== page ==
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What RTU do I need for a microwave site with a diesel generator?

If you have remote locations in your network that rely on microwave for data transport, they're probably fairly remote. You need remote monitoring, and that generally takes the form of an RTU. Most microwave sites aren't tremendously large, but they do have some requirements.

Here's a collection of the common items you should probably be monitoring via RTU at remote microwave sites where you have a diesel (or propane) generator. These aren't exact counts, by any means, but they should give you an idea of what to look for when you're doing your site survey.

Generator Tank Level, Run Status, & Output Voltage
You depend on your generator during extended commercial power failures (or even more frequently at very remote sites). You need to know that it's going to work.

That means monitoring several aspects of generator performance. The first thing you need to know is how much fuel (usually diesel or propane/LPG) you have in the tank. Your generator can't run without it. This involves an external machine-readable fuel gauge (various styles are available) and one analog input on the RTU to attach the sensor. (+1 analog input)

Various styles of liquid level float sensors in a fuel tank
Some fuel sensors involve "floats" housed inside your tank, as shown above. Other styles replace your exterior needle gauge with a machine-readable device or wrap a sensor around the outside of your tank.

You also need to monitor run status on the generator. If you see your generator kick on, you'll know that it's properly executing its regular exercise schedule (or your battery plant is running empty and the generator has reacted). You could also use a control relay output to remotely activate/deactivate the generator using your RTU. (+1 control relay, +1 discrete input)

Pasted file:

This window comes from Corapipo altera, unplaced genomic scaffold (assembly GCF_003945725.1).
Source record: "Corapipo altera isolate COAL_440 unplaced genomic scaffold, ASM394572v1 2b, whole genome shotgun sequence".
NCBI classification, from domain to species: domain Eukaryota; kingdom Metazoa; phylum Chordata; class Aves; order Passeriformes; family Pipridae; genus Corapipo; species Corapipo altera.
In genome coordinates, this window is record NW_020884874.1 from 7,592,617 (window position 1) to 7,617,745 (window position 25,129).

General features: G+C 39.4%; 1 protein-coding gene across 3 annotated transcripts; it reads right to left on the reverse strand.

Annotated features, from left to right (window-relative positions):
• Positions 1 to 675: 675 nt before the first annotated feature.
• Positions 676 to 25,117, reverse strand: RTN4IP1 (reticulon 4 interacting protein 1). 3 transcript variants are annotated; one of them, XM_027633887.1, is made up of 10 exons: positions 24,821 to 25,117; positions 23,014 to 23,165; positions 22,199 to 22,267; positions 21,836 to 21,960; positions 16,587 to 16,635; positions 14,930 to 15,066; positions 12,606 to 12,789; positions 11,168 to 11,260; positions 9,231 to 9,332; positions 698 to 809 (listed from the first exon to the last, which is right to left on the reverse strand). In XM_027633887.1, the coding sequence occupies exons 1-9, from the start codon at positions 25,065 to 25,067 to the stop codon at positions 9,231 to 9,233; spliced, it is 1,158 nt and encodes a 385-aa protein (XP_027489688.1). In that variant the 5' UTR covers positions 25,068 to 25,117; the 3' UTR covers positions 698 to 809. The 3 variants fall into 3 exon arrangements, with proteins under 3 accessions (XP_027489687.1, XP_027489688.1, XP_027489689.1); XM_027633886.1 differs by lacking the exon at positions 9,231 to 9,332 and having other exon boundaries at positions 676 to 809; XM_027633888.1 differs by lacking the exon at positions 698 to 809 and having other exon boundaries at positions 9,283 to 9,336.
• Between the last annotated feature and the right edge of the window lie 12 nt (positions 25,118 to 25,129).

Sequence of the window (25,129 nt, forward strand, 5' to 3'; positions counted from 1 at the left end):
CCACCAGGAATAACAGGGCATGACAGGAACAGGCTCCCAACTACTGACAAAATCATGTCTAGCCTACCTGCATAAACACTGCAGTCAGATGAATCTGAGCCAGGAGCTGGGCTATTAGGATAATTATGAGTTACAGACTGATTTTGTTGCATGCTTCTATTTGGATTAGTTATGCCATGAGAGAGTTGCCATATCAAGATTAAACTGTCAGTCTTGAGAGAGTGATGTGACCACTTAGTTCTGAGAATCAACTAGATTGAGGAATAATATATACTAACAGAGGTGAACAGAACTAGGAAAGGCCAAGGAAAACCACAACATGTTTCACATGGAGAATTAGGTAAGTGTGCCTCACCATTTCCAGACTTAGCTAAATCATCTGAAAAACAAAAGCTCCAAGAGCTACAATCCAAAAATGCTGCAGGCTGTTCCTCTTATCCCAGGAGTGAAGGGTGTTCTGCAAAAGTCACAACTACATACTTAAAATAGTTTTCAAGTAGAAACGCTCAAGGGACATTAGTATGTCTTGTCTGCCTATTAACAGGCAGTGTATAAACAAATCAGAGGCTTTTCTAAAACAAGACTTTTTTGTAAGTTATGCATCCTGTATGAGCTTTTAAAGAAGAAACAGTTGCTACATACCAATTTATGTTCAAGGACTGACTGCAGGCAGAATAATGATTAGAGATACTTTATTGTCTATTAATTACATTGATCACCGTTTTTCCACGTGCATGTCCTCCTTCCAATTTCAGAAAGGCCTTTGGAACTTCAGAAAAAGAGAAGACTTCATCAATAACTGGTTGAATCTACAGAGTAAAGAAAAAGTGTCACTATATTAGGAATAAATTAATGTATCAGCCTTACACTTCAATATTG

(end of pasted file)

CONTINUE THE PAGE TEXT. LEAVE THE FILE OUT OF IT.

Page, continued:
Finally, you want to know that your generator is outputting the right voltage. Just like any power source, you need to know that you're within the voltage ranges accepted by all connected devices. If voltage starts to move outside this window, you need to react quickly by performing fast generator maintenance. (+1 analog input)

Battery Plant Status
Your battery plant is your first line of defense when commercial power fails. You need to know how much power you have remaining. You can tie the string output voltage to the RTU for monitoring, and your RTU will extrapolate "battery life remaining" from that voltage measurement.

In fact, some of the better remote terminal units will have their power input(s) internally tied to an analog circuit. That reduces your wiring requirements, as the very same wires that are supplying battery-plant power to your RTU are also being monitored for voltage.

Battery temperature is also a good general measure of battery string health. A temperature that rises too high is a strong indicator that something may be wrong.

Analog gauge display of battery level and temperature, with a battery cell
There are some very complex ways to measure your batteries (sensor node on every cell, capacitance, internal resistance, etc.), but one simple and easy place to start is to track voltage (to monitor battery life remaining) and temperature (to detect overheating before damage occurs).

There are some very granular battery-monitoring systems available that tie a sensor pod to every cell in your battery string, but these tend to be quite expensive (to the point where many people say "I could replace my entire battery string anyway for less than what that monitoring system costs").

A pair of analog inputs (1 for voltage, 1 for temperature) are a good, baseline monitoring technique that you can install at a relatively small cost. (+2 analog inputs)

Microwave Transmitter Status